In 2010, 49% of the 214 million migrants in the world will be women, i.e. 107 million of female migrants.
Today, women represent nearly half of the world's international migrants.
There are 95 million female migrants. These women leave their country for different reasons: to join their husband, to flee political or religious persecutions, to seek a more favourable economic situation, etc. In France 4 female migrants categories can be distinguished: illegal immigrants facing high insecurity highly qualified international elites, women employed as home help and small traders. A major migration reason stays that families want to join their relatives working abroad. However, women emigrate more and more alone, looking for work and autonomy. This concerns the last two categories. Home help seize the integration opportunity offered by the “ethnical niches”: French services providers, who hire multinational staffs. As for small traders, they fit into international transactions and use their native country network to import accessories, clothing and cosmetic products into their living country.
Other migrants are often excluded from professional integration. They then face a highly insecure situation.“Women and girls, especially when forced to migrate or when in an irregular situation, are disproportionately affected by the risks of migration because of their vulnerability to exploitation and violence”, said International Office of Migrations (OIM) Deputy Director General, Ndioro Ndiaye, on the occasion of International Woman's Day.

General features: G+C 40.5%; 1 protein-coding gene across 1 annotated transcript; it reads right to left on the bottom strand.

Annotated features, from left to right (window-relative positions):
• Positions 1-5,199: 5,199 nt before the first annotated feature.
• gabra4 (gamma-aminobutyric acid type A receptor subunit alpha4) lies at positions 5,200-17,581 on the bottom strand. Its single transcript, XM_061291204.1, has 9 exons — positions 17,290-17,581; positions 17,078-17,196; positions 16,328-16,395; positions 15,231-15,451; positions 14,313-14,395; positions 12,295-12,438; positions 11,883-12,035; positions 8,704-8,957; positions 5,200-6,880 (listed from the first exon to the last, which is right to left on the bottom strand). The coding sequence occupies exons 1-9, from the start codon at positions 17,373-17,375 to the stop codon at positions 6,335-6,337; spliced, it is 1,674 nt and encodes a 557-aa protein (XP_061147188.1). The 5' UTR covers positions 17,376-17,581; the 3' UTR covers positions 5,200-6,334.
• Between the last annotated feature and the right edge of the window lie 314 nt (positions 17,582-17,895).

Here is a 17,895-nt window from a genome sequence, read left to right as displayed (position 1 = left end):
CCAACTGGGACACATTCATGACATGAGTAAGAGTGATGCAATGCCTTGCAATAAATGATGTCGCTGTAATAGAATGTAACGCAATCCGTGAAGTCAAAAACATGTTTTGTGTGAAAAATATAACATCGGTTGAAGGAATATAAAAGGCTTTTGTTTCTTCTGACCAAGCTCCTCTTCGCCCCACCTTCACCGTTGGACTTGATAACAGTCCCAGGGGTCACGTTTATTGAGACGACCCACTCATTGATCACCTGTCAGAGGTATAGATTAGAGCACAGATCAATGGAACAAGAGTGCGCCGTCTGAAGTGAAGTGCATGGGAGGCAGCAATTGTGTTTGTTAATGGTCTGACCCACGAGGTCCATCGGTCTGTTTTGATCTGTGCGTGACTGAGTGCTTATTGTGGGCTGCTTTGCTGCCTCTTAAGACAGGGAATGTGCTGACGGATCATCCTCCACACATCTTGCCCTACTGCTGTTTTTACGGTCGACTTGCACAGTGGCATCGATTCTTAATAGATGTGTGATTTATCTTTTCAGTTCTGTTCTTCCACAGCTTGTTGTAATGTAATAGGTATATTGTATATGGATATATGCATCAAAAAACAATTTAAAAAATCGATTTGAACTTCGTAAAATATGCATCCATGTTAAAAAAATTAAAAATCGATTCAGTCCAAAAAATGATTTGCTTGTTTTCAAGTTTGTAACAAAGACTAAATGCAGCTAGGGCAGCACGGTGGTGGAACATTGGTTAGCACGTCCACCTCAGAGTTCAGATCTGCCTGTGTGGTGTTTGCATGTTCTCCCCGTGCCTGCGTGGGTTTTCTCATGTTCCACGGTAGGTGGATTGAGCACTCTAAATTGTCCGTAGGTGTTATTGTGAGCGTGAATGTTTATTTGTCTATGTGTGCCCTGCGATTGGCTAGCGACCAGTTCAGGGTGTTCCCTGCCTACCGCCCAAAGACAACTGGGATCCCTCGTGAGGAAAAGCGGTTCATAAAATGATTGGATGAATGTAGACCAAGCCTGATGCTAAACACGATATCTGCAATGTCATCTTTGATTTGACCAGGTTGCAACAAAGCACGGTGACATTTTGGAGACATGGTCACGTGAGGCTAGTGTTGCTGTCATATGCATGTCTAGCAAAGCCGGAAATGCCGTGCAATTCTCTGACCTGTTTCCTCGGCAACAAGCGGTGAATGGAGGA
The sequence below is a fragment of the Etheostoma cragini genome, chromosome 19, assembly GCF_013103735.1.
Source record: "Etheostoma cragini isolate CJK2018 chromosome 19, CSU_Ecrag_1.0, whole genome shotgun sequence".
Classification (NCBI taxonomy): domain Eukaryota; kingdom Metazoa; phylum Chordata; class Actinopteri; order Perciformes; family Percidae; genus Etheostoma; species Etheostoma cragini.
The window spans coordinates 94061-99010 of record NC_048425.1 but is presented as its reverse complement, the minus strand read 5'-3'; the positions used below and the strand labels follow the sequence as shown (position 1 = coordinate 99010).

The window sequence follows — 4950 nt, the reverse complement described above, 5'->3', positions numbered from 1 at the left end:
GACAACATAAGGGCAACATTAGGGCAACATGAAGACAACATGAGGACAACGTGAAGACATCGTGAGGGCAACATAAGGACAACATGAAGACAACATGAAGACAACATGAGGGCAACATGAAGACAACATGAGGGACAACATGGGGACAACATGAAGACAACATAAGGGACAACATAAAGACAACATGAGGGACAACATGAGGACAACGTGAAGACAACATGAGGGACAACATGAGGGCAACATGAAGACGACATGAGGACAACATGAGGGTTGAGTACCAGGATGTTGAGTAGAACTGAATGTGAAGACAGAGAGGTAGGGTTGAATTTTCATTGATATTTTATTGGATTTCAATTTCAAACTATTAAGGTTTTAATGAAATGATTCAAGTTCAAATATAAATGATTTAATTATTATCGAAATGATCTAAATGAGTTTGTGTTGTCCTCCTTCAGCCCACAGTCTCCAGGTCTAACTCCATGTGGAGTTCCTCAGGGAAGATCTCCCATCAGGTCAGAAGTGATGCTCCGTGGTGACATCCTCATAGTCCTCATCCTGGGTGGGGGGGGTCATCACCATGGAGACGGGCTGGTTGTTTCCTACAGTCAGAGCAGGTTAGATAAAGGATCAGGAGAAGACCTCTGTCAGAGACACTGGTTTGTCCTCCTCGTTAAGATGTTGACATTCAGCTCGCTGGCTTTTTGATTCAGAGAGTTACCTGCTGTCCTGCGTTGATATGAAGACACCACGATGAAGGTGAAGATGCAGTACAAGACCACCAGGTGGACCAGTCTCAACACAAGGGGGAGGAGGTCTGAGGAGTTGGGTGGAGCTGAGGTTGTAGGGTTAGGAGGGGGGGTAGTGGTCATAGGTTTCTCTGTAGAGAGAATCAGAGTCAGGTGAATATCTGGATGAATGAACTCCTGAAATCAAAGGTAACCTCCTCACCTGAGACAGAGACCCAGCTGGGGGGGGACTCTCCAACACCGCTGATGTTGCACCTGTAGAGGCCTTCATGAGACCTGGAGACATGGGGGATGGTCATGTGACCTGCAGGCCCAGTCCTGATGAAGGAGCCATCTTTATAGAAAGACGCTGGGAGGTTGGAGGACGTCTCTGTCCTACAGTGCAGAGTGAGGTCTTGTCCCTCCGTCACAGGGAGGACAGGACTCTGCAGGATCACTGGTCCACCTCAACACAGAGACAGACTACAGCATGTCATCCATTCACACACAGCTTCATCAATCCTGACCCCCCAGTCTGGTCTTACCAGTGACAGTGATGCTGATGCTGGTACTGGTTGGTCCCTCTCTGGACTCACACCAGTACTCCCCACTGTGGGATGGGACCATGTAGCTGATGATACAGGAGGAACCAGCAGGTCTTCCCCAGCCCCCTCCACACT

Among these illegal migrants are the prostitutes. Today human traffic, one of the most profitable criminal activities, concerns 2.5 to 4 million people, of whom 80% are women and children. Europe is the major receptor for prostitution: 80% of the prostitutes on the continent are foreigners. Without papers or rights, they are extremely vulnerable and more than exploited by prostitution networks.Recent European studies reveal that the lack of legal status (e.g. in cases of undocumented aliens) keeps these women from accessing prenatal care and raises the risk of physical and sexual abuse against them. This phenomenon is all the more disturbing since these women are more prone to unwanted pregnancies, because they are subjected to sexual abuse, and have no access to family planning or education.
Sources: International Organisation for Migration (IOM), Le Monde, April, 7, 2010; Le Nouvel Observateur, November, 12, 2010.